ZFIN ID: ZDB-PUB-161103-6
miR-19b Regulates Ventricular Action Potential Duration in Zebrafish
Benz, A., Kossack, M., Auth, D., Seyler, C., Zitron, E., Juergensen, L., Katus, H.A., Hassel, D.
Date: 2016
Source: Scientific Reports   6: 36033 (Journal)
Registered Authors: Hassel, David
Keywords: Cardiovascular biology, Molecular biology
MeSH Terms:
  • Action Potentials/genetics*
  • Animals
  • Arrhythmias, Cardiac/genetics*
  • Arrhythmias, Cardiac/physiopathology
  • Disease Models, Animal
  • Heart Ventricles/physiopathology
  • Humans
  • Long QT Syndrome/genetics*
  • Long QT Syndrome/physiopathology
  • MicroRNAs/genetics*
  • Myocardial Contraction/genetics
  • Potassium Channels/genetics
  • Zebrafish/genetics
  • Zebrafish/physiology
PubMed: 27805004 Full text @ Sci. Rep.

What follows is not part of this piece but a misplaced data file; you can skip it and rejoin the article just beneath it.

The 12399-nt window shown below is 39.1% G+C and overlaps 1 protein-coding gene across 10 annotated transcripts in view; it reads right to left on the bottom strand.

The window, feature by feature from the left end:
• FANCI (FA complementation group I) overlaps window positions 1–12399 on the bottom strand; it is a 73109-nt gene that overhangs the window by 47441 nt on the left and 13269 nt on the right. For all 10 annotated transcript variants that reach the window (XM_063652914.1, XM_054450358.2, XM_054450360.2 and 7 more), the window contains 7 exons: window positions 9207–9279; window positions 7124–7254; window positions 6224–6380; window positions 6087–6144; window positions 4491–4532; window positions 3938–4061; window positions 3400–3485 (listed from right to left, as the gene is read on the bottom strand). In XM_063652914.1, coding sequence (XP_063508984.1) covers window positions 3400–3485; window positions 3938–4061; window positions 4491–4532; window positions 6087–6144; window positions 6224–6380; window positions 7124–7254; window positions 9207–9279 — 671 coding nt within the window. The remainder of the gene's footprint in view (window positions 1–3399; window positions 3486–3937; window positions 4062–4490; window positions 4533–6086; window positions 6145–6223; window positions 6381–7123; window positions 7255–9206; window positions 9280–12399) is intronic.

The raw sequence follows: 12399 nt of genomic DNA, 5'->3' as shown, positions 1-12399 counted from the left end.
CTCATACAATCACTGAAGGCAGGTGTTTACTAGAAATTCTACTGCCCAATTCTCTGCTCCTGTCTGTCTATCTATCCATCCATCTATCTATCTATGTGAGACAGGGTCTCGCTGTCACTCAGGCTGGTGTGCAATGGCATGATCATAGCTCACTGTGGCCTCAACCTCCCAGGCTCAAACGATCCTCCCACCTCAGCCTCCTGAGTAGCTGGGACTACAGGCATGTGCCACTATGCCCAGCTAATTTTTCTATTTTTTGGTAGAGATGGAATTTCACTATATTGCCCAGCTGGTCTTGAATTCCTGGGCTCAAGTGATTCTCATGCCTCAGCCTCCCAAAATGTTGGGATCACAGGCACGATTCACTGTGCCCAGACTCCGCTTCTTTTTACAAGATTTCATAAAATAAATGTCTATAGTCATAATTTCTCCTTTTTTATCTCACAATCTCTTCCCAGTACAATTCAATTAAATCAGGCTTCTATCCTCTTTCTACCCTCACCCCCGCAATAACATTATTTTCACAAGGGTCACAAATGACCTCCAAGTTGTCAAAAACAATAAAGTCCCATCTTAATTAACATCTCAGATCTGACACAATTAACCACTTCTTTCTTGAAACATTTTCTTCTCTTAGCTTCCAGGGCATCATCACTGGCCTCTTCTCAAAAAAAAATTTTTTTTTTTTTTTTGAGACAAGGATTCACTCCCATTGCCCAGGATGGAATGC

Sudden cardiac death due to ventricular arrhythmias often caused by action potential duration (APD) prolongation is a common mode of death in heart failure (HF). microRNAs, noncoding RNAs that fine tune gene expression, are frequently dysregulated during HF, suggesting a potential involvement in the electrical remodeling process accompanying HF progression. Here, we identified miR-19b as an important regulator of heart function. Zebrafish lacking miR-19b developed severe bradycardia and reduced cardiac contractility. miR-19b deficient fish displayed increased sensitivity to AV-block, a characteristic feature of long QT syndrome in zebrafish. Patch clamp experiments from whole hearts showed that miR-19b deficient zebrafish exhibit significantly prolonged ventricular APD caused by impaired repolarization. We found that miR-19b directly and indirectly regulates the expression of crucial modulatory subunits of cardiac ion channels, and thereby modulates AP duration and shape. Interestingly, miR-19b knockdown mediated APD prolongation can rescue a genetically induced short QT phenotype. Thus, miR-19b might represent a crucial modifier of the cardiac electrical activity, and our work establishes miR-19b as a potential candidate for human long QT syndrome.